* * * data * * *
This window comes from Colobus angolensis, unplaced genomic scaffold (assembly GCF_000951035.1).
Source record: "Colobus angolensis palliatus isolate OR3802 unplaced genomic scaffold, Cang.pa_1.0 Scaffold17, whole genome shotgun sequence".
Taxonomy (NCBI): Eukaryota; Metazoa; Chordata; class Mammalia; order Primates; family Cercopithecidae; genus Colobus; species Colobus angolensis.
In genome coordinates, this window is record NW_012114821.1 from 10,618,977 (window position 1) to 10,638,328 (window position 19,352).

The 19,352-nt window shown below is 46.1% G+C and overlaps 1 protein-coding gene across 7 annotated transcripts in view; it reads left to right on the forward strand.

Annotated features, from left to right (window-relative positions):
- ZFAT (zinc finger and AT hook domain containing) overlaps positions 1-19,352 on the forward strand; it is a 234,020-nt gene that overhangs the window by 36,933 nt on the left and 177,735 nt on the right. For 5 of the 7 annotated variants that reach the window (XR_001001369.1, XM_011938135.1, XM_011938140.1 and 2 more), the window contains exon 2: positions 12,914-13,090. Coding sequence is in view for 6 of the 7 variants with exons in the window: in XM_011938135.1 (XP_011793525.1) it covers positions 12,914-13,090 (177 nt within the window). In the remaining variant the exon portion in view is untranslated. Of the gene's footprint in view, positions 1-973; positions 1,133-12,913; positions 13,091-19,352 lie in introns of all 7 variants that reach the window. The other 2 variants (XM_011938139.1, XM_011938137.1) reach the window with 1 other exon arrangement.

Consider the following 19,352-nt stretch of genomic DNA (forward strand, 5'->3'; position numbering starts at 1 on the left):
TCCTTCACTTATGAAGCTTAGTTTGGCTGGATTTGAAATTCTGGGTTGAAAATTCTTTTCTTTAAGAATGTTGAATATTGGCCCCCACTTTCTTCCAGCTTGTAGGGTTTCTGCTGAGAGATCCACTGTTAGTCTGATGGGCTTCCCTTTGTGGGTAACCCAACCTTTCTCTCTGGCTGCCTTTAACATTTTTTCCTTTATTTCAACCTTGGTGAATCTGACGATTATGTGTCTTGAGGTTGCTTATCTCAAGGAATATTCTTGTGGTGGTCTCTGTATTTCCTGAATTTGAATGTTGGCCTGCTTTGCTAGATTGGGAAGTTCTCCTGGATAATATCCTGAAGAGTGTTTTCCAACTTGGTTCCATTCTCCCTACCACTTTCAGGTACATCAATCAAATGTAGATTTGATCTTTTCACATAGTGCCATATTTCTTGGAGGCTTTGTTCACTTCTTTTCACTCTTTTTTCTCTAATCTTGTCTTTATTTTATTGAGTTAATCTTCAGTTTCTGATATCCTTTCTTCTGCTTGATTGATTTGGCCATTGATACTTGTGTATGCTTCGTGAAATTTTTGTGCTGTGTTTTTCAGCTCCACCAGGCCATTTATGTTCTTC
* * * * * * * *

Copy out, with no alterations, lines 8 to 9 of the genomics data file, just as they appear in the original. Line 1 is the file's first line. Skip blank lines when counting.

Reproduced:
Consider the following 19,352-nt stretch of genomic DNA (forward strand, 5'->3'; position numbering starts at 1 on the left):
TCCTTCACTTATGAAGCTTAGTTTGGCTGGATTTGAAATTCTGGGTTGAAAATTCTTTTCTTTAAGAATGTTGAATATTGGCCCCCACTTTCTTCCAGCTTGTAGGGTTTCTGCTGAGAGATCCACTGTTAGTCTGATGGGCTTCCCTTTGTGGGTAACCCAACCTTTCTCTCTGGCTGCCTTTAACATTTTTTCCTTTATTTCAACCTTGGTGAATCTGACGATTATGTGTCTTGAGGTTGCTTATCTCAAGGAATATTCTTGTGGTGGTCTCTGTATTTCCTGAATTTGAATGTTGGCCTGCTTTGCTAGATTGGGAAGTTCTCCTGGATAATATCCTGAAGAGTGTTTTCCAACTTGGTTCCATTCTCCCTACCACTTTCAGGTACATCAATCAAATGTAGATTTGATCTTTTCACATAGTGCCATATTTCTTGGAGGCTTTGTTCACTTCTTTTCACTCTTTTTTCTCTAATCTTGTCTTTATTTTATTGAGTTAATCTTCAGTTTCTGATATCCTTTCTTCTGCTTGATTGATTTGGCCATTGATACTTGTGTATGCTTCGTGAAATTTTTGTGCTGTGTTTTTCAGCTCCACCAGGCCATTTATGTTCTTC